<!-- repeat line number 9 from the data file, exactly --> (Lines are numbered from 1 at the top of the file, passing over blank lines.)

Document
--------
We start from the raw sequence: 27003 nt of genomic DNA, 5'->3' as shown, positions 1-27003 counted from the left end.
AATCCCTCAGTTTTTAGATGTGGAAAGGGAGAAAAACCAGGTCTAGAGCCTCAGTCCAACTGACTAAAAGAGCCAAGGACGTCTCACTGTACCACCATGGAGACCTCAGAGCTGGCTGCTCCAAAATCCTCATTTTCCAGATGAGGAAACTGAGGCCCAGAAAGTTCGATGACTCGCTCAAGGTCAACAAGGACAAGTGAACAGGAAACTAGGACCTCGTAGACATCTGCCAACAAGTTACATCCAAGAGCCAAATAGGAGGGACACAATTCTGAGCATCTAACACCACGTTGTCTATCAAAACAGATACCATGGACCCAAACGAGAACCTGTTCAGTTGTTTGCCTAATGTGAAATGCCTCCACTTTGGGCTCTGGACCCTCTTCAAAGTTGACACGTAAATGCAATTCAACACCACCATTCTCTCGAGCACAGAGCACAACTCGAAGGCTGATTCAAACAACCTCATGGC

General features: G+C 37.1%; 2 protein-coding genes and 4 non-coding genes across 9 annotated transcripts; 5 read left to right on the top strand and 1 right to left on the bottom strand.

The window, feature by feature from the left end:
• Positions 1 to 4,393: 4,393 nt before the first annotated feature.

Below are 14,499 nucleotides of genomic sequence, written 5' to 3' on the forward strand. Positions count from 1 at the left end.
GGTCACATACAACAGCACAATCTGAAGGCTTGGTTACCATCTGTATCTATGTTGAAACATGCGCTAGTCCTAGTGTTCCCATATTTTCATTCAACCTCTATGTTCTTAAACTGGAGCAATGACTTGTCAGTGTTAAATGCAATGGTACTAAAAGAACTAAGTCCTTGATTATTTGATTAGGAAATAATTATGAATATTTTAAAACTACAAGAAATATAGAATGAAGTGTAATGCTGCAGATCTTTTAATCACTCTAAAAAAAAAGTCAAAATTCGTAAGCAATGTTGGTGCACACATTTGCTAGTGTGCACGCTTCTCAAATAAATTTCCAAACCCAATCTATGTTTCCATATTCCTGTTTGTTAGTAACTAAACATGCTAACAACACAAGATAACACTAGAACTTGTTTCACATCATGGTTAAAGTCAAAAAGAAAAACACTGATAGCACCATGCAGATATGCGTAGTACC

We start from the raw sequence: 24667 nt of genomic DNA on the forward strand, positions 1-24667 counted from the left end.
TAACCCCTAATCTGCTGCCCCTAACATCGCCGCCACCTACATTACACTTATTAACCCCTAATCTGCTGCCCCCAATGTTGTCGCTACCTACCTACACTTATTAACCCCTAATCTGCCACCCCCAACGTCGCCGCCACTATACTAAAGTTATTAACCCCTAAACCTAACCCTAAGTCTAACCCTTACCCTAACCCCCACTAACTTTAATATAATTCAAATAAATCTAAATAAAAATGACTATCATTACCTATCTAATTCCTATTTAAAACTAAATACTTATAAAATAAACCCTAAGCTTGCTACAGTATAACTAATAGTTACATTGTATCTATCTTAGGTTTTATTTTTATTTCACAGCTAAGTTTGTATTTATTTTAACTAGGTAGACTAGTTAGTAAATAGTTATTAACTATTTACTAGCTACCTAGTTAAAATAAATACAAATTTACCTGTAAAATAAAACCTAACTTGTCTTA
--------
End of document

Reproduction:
TAACCCCTAATCTGCTGCCCCTAACATCGCCGCCACCTACATTACACTTATTAACCCCTAATCTGCTGCCCCCAATGTTGTCGCTACCTACCTACACTTATTAACCCCTAATCTGCCACCCCCAACGTCGCCGCCACTATACTAAAGTTATTAACCCCTAAACCTAACCCTAAGTCTAACCCTTACCCTAACCCCCACTAACTTTAATATAATTCAAATAAATCTAAATAAAAATGACTATCATTACCTATCTAATTCCTATTTAAAACTAAATACTTATAAAATAAACCCTAAGCTTGCTACAGTATAACTAATAGTTACATTGTATCTATCTTAGGTTTTATTTTTATTTCACAGCTAAGTTTGTATTTATTTTAACTAGGTAGACTAGTTAGTAAATAGTTATTAACTATTTACTAGCTACCTAGTTAAAATAAATACAAATTTACCTGTAAAATAAAACCTAACTTGTCTTA